There was no reason to believe that any of it would last, this sudden surge of euphoria that swept across the country last weekend. The undercurrents of unrest were less audible for a moment, true, but they were still there; Indochina and student uprisings had not gone away. The stock market had made a dramatic turnaround, but nobody was prepared to bet his bottom dollar—it had almost come to that—that it would not reverse again. Any politician worth his wing collar would insist that the nation was on the brink of one moral disaster or another. And yet, in a sector where one might look for signs of recession and reticence, there it was: sporting America, at least, had a plain, old-fashioned, upbeat, crowded good time.
There were good reasons. One must remember that most places in the northern hemisphere of this particular planet consider the summer solstice to occur on June 22—the day the sun stands still just before it slips off into the zodiac region of Cancer on its way toward Capricorn and winter. But in the United States summer starts on Memorial Day. And almost nothing stands still.
Not the yachtsmen or the horseshoe pitchers or the coon-dog handlers or the Indy 500 drivers or the crazy skiing-sailors who turn out for their own favorite brand of competitions. Not the flag-draped volunteer firemen or the freckled cub scouts or the braless Women's Lib majorettes or the Little League shortstops or the beery Legionnaires who somehow all end up in the same unlikely line to march in God only knows how many thousands of meandering Main Street parades. And certainly not the horse bettors or the major league baseball fans.
The national atmosphere leading to Memorial Day 1970 could scarcely be called entirely festive or totally carefree. There was ample scope for dissent and anxiety, and perhaps at least some of the country's movement on Memorial Day could be defined as a symptom of massive psychic restlessness generated simply to escape the hard issues of the day—as well as to avoid the essence of the holiday itself, which was, of course, conceived as a poignant way of remembering all the people who have died because of war. Nevertheless, the movement was there on this Memorial Day.
Perhaps it was the hope generated by the new luck of the Wall Street draw, or maybe there were things afoot of more cosmic impact—but investors of all callings apparently had decided that the stars were right for this holiday. It was the best in years for the nation's horse tracks.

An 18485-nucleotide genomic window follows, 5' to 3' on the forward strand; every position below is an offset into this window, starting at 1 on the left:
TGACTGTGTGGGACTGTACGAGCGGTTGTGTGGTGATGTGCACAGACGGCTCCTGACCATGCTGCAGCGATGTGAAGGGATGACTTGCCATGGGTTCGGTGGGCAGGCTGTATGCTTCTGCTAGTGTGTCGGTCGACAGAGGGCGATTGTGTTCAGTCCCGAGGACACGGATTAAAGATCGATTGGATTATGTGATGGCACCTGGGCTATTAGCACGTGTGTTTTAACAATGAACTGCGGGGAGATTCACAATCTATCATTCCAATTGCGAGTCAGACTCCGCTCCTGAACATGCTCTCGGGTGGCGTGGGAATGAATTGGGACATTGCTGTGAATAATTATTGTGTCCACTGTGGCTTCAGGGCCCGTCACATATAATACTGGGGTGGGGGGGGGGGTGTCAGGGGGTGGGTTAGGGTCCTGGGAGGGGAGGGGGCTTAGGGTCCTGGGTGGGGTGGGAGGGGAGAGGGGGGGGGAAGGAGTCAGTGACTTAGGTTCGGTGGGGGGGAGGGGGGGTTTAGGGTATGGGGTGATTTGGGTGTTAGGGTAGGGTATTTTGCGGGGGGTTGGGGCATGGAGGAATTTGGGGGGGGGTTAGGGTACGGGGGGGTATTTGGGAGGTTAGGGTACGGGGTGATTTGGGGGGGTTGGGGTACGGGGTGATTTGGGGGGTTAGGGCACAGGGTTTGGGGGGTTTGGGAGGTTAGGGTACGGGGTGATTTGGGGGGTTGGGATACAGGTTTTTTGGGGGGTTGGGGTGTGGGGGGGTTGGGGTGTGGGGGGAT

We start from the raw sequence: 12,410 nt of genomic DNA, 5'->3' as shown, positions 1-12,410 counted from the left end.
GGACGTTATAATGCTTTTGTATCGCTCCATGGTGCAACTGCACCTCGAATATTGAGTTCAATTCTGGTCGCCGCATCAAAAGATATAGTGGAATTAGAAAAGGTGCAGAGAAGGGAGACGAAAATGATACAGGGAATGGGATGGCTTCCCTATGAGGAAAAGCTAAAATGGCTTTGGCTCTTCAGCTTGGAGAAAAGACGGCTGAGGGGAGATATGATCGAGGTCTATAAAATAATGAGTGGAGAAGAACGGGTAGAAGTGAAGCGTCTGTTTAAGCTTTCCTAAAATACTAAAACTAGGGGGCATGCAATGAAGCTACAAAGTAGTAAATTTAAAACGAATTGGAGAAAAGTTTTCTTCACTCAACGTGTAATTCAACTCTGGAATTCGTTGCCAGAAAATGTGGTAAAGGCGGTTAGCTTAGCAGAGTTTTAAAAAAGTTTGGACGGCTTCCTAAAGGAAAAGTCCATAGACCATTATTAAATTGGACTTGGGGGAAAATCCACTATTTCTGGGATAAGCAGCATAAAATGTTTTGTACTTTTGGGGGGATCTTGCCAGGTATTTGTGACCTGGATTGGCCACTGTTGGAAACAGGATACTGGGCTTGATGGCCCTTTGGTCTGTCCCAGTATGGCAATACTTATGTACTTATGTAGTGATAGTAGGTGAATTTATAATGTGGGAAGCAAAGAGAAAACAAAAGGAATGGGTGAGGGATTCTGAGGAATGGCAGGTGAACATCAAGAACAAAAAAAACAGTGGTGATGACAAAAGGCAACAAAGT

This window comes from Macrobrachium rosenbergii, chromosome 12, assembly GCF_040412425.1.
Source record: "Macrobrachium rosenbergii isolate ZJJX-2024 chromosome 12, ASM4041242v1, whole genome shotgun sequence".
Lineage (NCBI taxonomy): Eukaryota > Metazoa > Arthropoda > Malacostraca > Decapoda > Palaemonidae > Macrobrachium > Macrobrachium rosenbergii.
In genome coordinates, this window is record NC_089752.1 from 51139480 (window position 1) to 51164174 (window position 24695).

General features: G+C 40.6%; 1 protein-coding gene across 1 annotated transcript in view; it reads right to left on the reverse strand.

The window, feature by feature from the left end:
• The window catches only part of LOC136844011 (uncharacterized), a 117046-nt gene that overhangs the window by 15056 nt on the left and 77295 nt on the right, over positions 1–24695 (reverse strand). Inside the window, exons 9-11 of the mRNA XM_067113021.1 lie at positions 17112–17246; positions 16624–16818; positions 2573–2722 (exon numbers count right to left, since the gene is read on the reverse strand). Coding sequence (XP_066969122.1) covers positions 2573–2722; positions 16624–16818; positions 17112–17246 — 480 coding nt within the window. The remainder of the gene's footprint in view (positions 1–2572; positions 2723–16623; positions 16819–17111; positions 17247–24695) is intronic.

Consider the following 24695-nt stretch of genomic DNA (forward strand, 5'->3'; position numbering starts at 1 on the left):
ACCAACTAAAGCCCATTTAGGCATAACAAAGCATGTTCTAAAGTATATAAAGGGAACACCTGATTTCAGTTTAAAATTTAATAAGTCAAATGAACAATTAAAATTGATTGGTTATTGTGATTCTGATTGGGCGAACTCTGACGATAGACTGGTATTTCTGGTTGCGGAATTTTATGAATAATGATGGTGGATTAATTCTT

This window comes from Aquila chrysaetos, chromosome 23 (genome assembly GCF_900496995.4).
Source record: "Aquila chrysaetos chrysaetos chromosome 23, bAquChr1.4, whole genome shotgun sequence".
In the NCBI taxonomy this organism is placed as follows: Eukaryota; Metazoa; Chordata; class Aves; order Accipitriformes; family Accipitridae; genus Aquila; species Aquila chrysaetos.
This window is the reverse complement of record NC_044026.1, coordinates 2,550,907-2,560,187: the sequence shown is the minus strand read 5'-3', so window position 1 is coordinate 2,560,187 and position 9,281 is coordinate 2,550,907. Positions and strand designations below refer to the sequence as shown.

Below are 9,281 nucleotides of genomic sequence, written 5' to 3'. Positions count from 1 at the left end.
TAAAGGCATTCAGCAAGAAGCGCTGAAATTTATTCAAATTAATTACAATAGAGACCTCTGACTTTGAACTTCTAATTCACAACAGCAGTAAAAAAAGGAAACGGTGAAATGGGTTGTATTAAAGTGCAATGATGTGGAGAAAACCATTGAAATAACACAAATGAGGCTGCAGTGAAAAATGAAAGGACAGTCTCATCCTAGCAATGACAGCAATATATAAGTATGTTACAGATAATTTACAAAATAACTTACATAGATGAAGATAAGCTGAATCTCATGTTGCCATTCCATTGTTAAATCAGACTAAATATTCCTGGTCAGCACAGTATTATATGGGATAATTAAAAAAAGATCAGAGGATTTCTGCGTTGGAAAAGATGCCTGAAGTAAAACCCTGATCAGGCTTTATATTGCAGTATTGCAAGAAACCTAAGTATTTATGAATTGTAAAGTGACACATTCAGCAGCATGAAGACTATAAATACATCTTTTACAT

It all adds up: at Finger Lakes in Canandaigua, N.Y. the day's betting handle from a crowd of 10,480 was $547,524. At Ruidoso Downs outside Roswell, N. Mex. the take was $230,130 from 4,500 customers. At Ak-Sar-Ben in Omaha they gathered in $1,379,339 for the day, with 24,086 in happy attendance. At luscious Seminole Downs in Casselberry, Fla. a group of 2,808 folks came in and bet a grand total of $101,868. And Hollywood Park near Los Angeles rang up a $5,052,868 handle—third highest since the track was built in 1938. The crowd was counted at 54,050. All in all, well over half a million people spent their holiday within investing distance of pari-mutuel windows.
The betting handle for the day in both flat racing and trotting was nearly $39 million. In New York, Belmont Park rang up more than any other U.S. flat-racing track, totaling $5,378,452, while Roosevelt was No. 1 nationally for trotters with $2,630,094.
That was how it was to be No. 1 for horse-racing money on Memorial Day. For No. 1 in downright horse-race hoo-ha, one should have been at the Garden State Park in New Jersey. It was Jersey Derby Day, and Lynn Simross noted that more than 40,000 people turned up, looked at pickles in a wooden barrel, bought genuine rock candy in bags for 20¢, then listened to barbershop quartets and a zingy group in red and white striped blazers called the Quaker City String Band. They watched Joe McNaboe, a Cherry Hill, N.J. blacksmith, put on a horseshoe-making demonstration, and generally tried to pretend that it was 100 years ago or so. Of course, it was not, since the winner of the $128,400 Derby was none other than the 1970 Preakness champion, Personality (page 63).
Naturally, the variety of events for the Memorial Day weekend was as varied as the people who attended. Yet one could count on the usual, the traditional, to come through. Indy drew its usual quarter-of-a-million-plus fans for what turned out to be a rather routine race (page 30). The flannel land of baseball, declared ailing and dormant by many, was well populated, if not exactly overcrowded, in these days of chaos and uncertainty. This is an era when a player is apt to wear three different uniforms in a single week: his home whites on Sunday, his road outfit for midweek games and his khakis on weekends. Last week some two dozen major-leaguers spent time with their Reserve or National Guard groups.
On Memorial Day, the major leagues drew 264,455. Not bad—it may mean brighter days are ahead. For the season thus far, American League crowds are off almost 250,000 from last year, while the National League (thanks largely to a Met attendance rise of 200,000) was about 300,000 over 1969.